The fear of deflation remains an issue across the Eurozone and to some degree this is correctly reflected in the historic low bond yields. The combination of stagnant economies, high government debt, unemployment and minimal inflation heightens the risk of a prolonged deflationary cycle. Indeed, Europe displays many of the same economic indicators that marked the Japanese economic decline over the last 15 years.
One saving grace for the Eurozone has been the improving trade account. The Eurozone is not increasing external debt owed to the rest of the world and the Euro trade zone remains a viable economic block. To a significant extent, this reflects the manufacturing muscle of Germany as it retains its high quality manufacturing status. However, it also reflects the enduring effects of economic recession in Southern Europe with its declining real wages and the resultant decline in demand for imports.
Many of Europe’s issues seem to be simply glossed over by economic and investment commentators. Whilst Europe may not be a significant trade partner of Australia, its financial markets impacts upon Australia, particularly through its provision of wholesale debt funding to our banks. Europe has a major impact on world economic growth and its recovery is needed to stabilise developed economies and create “non-Asian centric” demand into commodity markets.
We see three potential economic scenarios that could play out in Europe. These scenarios will have different impacts on the Australian economy and our financial markets. The first scenario is that Europe somehow drags itself into a normal sustained recovery. We regard the likelihood of this occurring in the next few years as remote. There is simply not enough confidence across Europe and the recovery rate, some six years after the GFC, is the one of the weakest on record. This recovery is anything but normal.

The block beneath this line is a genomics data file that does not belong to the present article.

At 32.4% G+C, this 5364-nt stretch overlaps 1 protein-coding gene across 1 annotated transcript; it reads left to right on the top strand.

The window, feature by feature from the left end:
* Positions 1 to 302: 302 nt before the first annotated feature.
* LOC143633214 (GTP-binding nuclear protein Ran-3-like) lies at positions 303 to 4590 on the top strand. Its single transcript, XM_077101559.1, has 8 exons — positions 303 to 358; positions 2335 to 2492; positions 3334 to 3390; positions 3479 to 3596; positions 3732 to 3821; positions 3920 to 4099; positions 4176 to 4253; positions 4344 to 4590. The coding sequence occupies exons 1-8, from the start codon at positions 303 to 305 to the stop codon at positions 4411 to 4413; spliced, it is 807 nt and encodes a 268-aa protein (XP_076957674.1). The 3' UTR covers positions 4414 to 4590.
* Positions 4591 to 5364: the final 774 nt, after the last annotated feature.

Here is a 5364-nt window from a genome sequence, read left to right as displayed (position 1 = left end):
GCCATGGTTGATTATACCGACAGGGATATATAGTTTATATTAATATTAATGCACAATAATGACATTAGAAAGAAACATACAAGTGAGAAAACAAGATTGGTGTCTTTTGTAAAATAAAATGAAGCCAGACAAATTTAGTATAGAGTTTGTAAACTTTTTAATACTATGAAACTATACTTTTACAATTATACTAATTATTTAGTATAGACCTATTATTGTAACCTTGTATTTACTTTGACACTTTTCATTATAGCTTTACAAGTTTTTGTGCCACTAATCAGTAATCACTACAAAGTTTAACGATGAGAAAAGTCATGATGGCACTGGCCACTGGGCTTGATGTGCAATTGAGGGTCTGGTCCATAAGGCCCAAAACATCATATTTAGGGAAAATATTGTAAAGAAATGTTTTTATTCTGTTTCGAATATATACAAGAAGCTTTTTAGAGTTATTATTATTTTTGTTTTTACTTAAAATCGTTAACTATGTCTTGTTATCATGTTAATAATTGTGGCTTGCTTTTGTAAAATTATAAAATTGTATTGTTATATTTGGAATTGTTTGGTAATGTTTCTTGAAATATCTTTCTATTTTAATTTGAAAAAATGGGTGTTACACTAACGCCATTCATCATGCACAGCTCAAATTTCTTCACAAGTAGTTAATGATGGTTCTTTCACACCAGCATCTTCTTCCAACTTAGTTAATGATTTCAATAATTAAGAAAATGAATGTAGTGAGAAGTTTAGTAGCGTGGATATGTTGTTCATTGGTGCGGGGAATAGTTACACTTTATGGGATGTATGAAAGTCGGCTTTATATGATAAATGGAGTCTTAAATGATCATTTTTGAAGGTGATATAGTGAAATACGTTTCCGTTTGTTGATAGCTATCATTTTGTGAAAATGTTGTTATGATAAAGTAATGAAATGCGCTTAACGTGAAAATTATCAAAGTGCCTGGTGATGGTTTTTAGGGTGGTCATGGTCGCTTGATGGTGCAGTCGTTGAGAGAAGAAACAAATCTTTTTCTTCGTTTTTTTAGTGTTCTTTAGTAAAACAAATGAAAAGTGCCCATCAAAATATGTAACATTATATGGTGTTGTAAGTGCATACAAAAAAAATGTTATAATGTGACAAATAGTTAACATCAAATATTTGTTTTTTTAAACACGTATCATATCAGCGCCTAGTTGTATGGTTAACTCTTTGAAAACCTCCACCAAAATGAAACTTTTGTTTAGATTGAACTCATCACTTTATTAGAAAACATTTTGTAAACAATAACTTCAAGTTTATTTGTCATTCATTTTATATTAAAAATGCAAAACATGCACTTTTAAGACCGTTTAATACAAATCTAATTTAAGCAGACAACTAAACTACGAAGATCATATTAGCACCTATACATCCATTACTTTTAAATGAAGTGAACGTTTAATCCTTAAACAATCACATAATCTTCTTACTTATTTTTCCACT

The second scenario is that Europe succumbs to a deflationary cycle (like Japan) that lasts a decade or more. Unfortunately the key financial indicators, particularly bond yields and the lack of credit demand, suggest that this is a real possibility. This scenario suggests that bond yields stay low for years and that equity markets decay due to anaemic profit growth. This scenario becomes more likely because Europe has an ageing demographic and natural population growth is slowing.
The third scenario is a blowout financial bubble that erupts following years of cheap credit and the introduction of too much liquidity into the financial system. Normally this would be quickly snuffed out by an inflation surge. However, this is not evident today and it is financial assets that are rising to inflated levels rather than consumer prices. A blowout could occur for no other reason than the rapidly spread perception that market prices have run too high against fair value. Buyers become sellers en mass and the market turns. To some extent this is playing out across world equity markets that have gyrated over the last twelve months at elevated levels. But it is the bond market that remains the true bellwether for investors. Keep an eye on European bonds, for it will be the movement in yields that will forewarn of either market calamity or economic recovery.
NOTE: This article above is for information only purposes. This does not reflect Elixir Private Wealth’s views and should not be construed as advice.